The Risk Of Deflation In 2015
Back in June last year — when year-on-year inflation was as high as 1.9 percent — I warned that deflation was a looming risk for the U.K economy, and argued that "[b]elow-target inflation should make Osborne and Cameron uneasy". And now year-on-year inflation tumbled from 1 percent in November to just 0.5 percent last month. I am in danger of being proven right about deflation.
But David Cameron and George Osborne are far from uneasy about the falling rate of inflation. "We should not confuse this welcome news with the threat of damaging deflation that we see in the eurozone," Osborne told the Royal Economic Society on Wednesday, emphasizing that he thought "[r]ising real incomes, a recovery spreading to all parts of our economy, and family budgets that can stretch that little bit further" would be the outcome.
That may be because the falling prices are a political boon for the Chancellor and Prime Minister, who are locked in a neck-and-neck race with Labour for the next general election. After five years of painfully high living costs and energy costs, Cameron and Osborne can (rather dishonestly) point to falling U.K. inflation and cry: "Look! Our long term economic plan is working!"
Obviously, Cameron and Osborne have nothing to do with the various supply-side and demand-side factors that have driven global oil prices to the lowest they have been since 2009. But that won't stop them from trying to benefit from events, as any good politician would do. After all, high energy prices have been one of a number of millstones around the neck of the economy throughout the last five years.
Another one of those millstones, of course — and one that Cameron and Osborne had complete control over — was the completely unnecessary fiscal austerity program designed to appease non-existent "bond vigilantes" that has sucked spending power out of the U.K. economy. But they won't let that get in the way of their election campaign! And even with the severe headwinds of austerity that held the economy back in 2011, 2012 and 2013 (such that only 1 in 7 Britons claimed in 2014 to be able to feel an economic recovery), the present tailwind of falling inflation and energy costs give the government a major advantage in the run up to the general election, so long as wages do not begin to fall in tandem with prices.
But whoever wins the election and forms the next government may quickly find themselves dealing with a bit of an economic mess. Because while a small dose of falling inflation might be a tailwind in the run up to the general election, it is also a dangerous force in larger doses and in the longer term. Why? First of all, as Steve Keen points out, the U.K. still has a major private debt overhang. Deleveraging following the 2008 Minsky moment and resultant financial crisis has been painfully slow, leaving consumers and businesses with relatively less to spend on consumption and investment, slowing the British recovery. (This, of course, was not helped by the government's decision to try and deleverage at the same time as the private sector).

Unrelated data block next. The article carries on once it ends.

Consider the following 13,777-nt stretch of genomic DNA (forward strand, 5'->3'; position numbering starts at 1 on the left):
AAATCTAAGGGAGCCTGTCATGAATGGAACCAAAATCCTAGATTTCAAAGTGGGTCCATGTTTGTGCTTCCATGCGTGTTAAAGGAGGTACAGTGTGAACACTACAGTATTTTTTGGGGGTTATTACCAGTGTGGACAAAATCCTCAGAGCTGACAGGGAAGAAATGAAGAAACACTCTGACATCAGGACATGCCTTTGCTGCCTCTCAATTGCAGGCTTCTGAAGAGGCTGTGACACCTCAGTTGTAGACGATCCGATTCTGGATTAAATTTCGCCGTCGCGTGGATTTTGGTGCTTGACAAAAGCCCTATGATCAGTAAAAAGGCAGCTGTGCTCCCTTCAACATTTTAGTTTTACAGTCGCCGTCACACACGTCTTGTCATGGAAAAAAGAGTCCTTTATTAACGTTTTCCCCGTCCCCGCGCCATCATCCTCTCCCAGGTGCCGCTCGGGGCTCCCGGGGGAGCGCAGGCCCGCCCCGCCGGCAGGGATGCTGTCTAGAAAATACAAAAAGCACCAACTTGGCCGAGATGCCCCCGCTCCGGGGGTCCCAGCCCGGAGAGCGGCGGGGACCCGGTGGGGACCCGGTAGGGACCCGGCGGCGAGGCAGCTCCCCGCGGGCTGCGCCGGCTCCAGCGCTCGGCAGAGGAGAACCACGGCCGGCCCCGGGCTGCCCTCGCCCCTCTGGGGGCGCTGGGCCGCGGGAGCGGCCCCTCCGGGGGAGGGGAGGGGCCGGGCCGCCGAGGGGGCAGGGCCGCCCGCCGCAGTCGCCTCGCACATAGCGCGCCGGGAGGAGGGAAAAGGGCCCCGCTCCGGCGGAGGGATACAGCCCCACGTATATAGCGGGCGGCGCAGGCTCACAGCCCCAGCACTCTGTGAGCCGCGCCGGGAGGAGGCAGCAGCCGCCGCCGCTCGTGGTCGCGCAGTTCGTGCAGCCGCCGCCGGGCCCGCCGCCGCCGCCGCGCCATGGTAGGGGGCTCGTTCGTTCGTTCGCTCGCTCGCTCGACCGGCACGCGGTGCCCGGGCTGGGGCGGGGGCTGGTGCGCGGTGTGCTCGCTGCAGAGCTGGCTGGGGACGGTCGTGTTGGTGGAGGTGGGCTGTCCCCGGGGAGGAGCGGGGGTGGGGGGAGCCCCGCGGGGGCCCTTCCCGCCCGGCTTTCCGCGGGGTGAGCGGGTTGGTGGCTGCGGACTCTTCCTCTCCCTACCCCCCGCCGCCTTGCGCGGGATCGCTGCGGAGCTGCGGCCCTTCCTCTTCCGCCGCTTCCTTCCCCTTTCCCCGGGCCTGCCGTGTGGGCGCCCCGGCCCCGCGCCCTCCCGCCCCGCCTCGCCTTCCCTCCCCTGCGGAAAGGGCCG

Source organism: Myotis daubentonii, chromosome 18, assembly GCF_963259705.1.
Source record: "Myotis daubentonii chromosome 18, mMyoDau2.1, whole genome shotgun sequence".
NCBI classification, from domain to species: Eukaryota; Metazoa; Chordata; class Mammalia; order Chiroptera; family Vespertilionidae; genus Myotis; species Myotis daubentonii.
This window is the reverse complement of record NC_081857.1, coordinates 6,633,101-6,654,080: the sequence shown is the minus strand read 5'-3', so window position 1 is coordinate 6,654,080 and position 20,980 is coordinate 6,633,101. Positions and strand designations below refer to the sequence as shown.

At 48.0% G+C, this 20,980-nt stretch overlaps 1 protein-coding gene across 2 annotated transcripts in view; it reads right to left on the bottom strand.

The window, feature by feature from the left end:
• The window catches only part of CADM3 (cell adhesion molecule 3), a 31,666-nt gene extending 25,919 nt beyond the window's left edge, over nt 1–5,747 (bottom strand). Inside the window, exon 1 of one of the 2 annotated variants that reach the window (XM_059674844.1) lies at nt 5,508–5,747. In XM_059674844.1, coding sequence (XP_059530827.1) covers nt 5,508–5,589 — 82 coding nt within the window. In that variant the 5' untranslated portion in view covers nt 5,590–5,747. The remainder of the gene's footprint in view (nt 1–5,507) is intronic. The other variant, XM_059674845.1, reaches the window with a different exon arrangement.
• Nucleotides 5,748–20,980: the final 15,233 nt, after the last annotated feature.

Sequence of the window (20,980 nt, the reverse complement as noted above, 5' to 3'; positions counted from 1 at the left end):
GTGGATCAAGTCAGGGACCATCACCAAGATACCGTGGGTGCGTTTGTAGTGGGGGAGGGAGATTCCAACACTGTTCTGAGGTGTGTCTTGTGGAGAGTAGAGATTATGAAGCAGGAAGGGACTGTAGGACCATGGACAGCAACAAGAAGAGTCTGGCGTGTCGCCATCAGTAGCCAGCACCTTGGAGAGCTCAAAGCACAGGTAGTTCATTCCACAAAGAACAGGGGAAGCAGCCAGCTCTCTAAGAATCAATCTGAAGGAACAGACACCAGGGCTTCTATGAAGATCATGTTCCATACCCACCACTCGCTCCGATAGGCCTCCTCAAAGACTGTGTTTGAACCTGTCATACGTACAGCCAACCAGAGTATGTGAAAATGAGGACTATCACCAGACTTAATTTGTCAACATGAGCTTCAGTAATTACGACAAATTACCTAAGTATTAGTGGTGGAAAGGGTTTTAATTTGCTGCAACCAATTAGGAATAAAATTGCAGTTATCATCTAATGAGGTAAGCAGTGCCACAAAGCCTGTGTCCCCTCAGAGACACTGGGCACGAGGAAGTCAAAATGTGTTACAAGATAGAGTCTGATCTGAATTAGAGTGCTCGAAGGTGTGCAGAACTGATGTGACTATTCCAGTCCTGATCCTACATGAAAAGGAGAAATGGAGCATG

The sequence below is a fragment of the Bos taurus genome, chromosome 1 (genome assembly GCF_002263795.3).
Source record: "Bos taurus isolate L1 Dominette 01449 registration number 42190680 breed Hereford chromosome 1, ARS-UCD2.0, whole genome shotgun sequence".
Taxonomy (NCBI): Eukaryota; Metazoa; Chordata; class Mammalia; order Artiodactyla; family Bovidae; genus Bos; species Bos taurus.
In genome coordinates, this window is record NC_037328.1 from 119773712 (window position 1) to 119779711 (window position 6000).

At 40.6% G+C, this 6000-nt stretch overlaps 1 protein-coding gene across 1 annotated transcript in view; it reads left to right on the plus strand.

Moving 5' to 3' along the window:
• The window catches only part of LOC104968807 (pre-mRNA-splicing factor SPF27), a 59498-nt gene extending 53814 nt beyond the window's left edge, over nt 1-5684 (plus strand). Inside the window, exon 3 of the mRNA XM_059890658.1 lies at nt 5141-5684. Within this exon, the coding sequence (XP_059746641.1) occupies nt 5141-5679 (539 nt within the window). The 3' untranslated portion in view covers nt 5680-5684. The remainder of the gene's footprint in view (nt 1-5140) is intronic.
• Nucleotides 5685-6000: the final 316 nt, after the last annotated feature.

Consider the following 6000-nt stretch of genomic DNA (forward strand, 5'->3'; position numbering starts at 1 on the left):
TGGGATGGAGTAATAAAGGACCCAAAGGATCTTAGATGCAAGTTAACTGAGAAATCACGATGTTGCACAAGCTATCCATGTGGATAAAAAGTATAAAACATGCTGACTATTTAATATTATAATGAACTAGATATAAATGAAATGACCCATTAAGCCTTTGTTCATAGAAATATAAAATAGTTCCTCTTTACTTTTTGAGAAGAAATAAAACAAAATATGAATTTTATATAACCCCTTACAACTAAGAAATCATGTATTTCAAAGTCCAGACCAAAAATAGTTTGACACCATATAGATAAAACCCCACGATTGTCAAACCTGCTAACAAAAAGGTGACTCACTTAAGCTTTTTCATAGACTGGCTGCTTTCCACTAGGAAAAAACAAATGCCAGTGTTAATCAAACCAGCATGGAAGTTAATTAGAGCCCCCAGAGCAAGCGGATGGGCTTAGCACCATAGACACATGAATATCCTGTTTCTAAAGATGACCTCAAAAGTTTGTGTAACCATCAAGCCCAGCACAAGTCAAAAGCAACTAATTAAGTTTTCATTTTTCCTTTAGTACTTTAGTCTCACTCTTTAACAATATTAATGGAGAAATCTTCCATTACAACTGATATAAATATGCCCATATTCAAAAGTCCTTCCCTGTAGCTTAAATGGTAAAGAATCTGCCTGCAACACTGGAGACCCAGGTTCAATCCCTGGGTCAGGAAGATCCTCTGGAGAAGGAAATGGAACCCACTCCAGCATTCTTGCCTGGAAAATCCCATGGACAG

And the existence of all that debt overhang is the thing that makes deflation such a dangerous prospect for the U.K. When you've got a large load of past nominal debts to pay down, a downward spiral of prices squeezes deleveraging businesses' budgets, which over the months can lead to a downward spiral of wages which in turn squeezes consumer budgets and ability to service their debts, which can lead to defaults and the panic-selling of debt-backed securities (as occurred in 2008 in mortgage-backed security markets). This risks the debt-deflation spiral of liquidation leading to falling prices, leading to more liquidation envisaged in the 1930s by Irving Fisher.
And the broader context makes such a prospect even more likely. With interest rates still at all-time lows and close to the lower zero bound the Bank of England has little room for manoeuvre to get the economy out of deflation should it fall in. In previous times, the Bank could simply slash rates to boost spending and disincentivize saving and thereby boost inflation. Currently, it has no room to substantially reduce rates. It would have to rely on asset purchases to try to do that, a strategy that has not proven effective in countries that like Japan that have fallen into the debt-deflationary trap. And in any case, anything the Bank does to boost inflation would likely be somewhat offset by further fiscal austerity (which has been promised by both the Tories as well as Labour), something which actually occurred in Japan during its long depressionary years.
Now, obviously, the U.K. (which is currently experiencing something of a baby boom) does not face the same demographic difficulties as Japan, or even continental Europe that have contributed to those areas' depressed economic conditions. Nor does it face the same bureaucratic and monetary constraints as troubled sovereigns in the eurozone. And indeed, should oil prices bounce back and stabilize at a higher level (as they may well do as unprofitable wells are shut off) the risks of a deflationary spiral are somewhat reduced.
But the risk of entering the deflationary trap — as Japan did — is now clearer than ever. Iceberg right ahead, Captain. Ring the alarm bells.
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